A taste of the good life

His brief taste of life in the NHL whetted James Reimer’s appetite for a long and successful career under the big top.

Former Red Deer Rebel James Reimer got a taste of the NHL when he was called up last week.

His brief taste of life in the NHL whetted James Reimer’s appetite for a long and successful career under the big top.

The former Red Deer Rebels netminder was on the Toronto Maple Leafs roster for 12 days before being reassigned to the club’s American League affiliate, the Toronto Marlies, last weekend. The 21-year-old made one trip with the NHL squad — flying to Vancouver last week — and it was a major eye-opener.

“Yeah, you get treated pretty well (as an NHL player), almost too well,” said Reimer, when contacted this week at his Toronto apartment. “It’s a lot of fun, being able to travel on a private plane and not having to go through customs or any security. You get off the plane and the bus is right there. You get on and it takes you right to the hotel. So it’s a lot of fun, especially when it’s something you’re not used to. It’s quite the experience.”

Reimer and the Leafs flew into Vancouver on Thursday and two days later the netminder was on his way back to Toronto and the AHL Marlies after goaltender Jonas Gustavson was cleared to play with the NHL team. Reimer’s time with the big club was short, but certainly sweet, and left him craving for another shot.

“When you get a taste of something you’ve dreamed of, you always want more, especially when it comes to playing hockey and playing in the NHL,” he said. “To be able to experience it and be with the guys and just see what life is like at that level and how much fun it is . . . it really makes you push a lot harder.”

Reimer was a premier Western Hockey League stopper during his three seasons with the Rebels and was selected by Toronto in the fourth round of the 2006 NHL entry draft. The Winnipeg-born goaltender posted a 2.81 goals-against average and .910 save percentage during his draft season and improved to 2.66 and .912 the following year.

Reimer’s best WHL season was his last, although he appeared in only 30 games due to a severe ankle injury. His 2.73 GAA and .916 save percentage with a non-playoff team was truly impressive, and convinced the Maple Leafs brass that he was ready for the pro ranks.

“The biggest thing for me, I feel, is that I got better every year I was in Red Deer, and that’s what NHL teams look for,” he said. “Having the success that I had my last year there really helped me to get a contract and gain their (Maple Leafs’) trust and confidence.”

Reimer spent most of the 2008-09 season with the Reading Royals of the ECHL, recording a 3.30 GAA, a .904 save percentage and a 10-7-3 slate. He was called up to the Marlies for a brief stint and allowed 10 goals over three games while posting one win, and also played six games with another ECHL team, the South Carolina Stingrays, winning all six while posting a sparkling 1.32 GAA with two shutouts and an equally admirable save percentage of .961.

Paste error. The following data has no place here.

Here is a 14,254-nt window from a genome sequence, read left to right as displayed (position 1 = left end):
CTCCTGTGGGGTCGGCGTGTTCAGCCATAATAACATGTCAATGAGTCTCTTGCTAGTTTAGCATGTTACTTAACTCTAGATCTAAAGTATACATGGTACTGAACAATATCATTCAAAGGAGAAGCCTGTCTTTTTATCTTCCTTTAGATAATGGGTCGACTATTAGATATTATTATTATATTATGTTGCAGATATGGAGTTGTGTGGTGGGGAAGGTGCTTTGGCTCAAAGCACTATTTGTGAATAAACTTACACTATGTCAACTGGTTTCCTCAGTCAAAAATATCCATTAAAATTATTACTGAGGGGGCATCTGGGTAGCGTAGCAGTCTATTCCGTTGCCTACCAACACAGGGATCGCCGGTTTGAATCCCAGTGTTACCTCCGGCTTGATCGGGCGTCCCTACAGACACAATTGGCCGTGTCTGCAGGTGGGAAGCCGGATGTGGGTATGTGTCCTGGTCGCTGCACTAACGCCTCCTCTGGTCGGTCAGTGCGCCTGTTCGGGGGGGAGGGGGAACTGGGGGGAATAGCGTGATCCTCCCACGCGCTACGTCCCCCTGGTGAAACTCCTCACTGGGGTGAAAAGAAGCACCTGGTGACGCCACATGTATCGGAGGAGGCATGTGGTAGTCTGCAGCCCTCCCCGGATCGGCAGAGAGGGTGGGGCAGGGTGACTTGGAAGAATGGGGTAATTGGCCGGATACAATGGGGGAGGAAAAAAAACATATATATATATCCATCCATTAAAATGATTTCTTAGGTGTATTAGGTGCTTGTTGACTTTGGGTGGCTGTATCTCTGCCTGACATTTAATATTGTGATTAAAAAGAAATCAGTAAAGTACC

For now, he’s a full-time member of the Marlies and is expected to share duties with Joey MacDonald, who’s currently with the Maple Leafs due to an injury to Vesa Toskala. Others in the picture, and currently on the Marlies roster, are minor-league veteran Adam Munro and the recently-signed Andrew Engelage.

“With it being such a crazy start to the season with both Marlies goalies getting called up when (Toskala and Gustavson) went down with injuries, I’m not quite sure what the (goaltending) plans are. No one has really talked about that to either MacDonald or myself,” said Reimer. “I think we’ll be splitting the spot, and if anything (MacDonald) will probably get the majority of games to start.”

If Reimer is the Marlies’ No. 2 stopper this season, he won’t complain. After all, he played just one season in the ECHL before taking the next step.

“As long as you’re getting better and moving up, you should be happy,” he insisted. “You always want to be the No. 1 guy and you always want to be in the highest league possible. But as long as you’re getting better in the situation that you’re put in, that’s what counts.

“To be in an upper league, even as a No. 2 guys, is good. I’ll make the most of it and hopefully prove that I can be a No. 1 and keep going from there.”

Reimer, whose apartment is just five minutes from the Marlies practice rink (the team plays home games at the downtown Ricoh Coliseum), knows he can play in the NHL, although his major-league experience consists of a pair of preseason games.

In September, Reimer appeared in two exhibition contests, sharing a 4-0 shutout of the Philadelphia Flyers with MacDonald and surrendering two goals while playing the first half of a 4-3 win over the Pittsburgh Penguins.

“Both nights I played against a pretty good squad, against guys like (Flyers forward Mike) Richards. It was a new experience for me and it was a lot of fun playing against guys you’ve watched on TV,” he said.

Reimer is in the second year of a three-year deal he signed with the Leafs in 2008 and is fairly confident he’ll be with the organization long term.

“I think so, but a lot of things can change,” he said.

“From my experience, some things can happen just like that. It looks like there might possibly be some room for me, but if you don’t pull your weight they’ll get someone else to take that spot that might be open. Right now I’m just trying to make a name for myself in the AHL and hopefully do well, get another call-up and work from there.”


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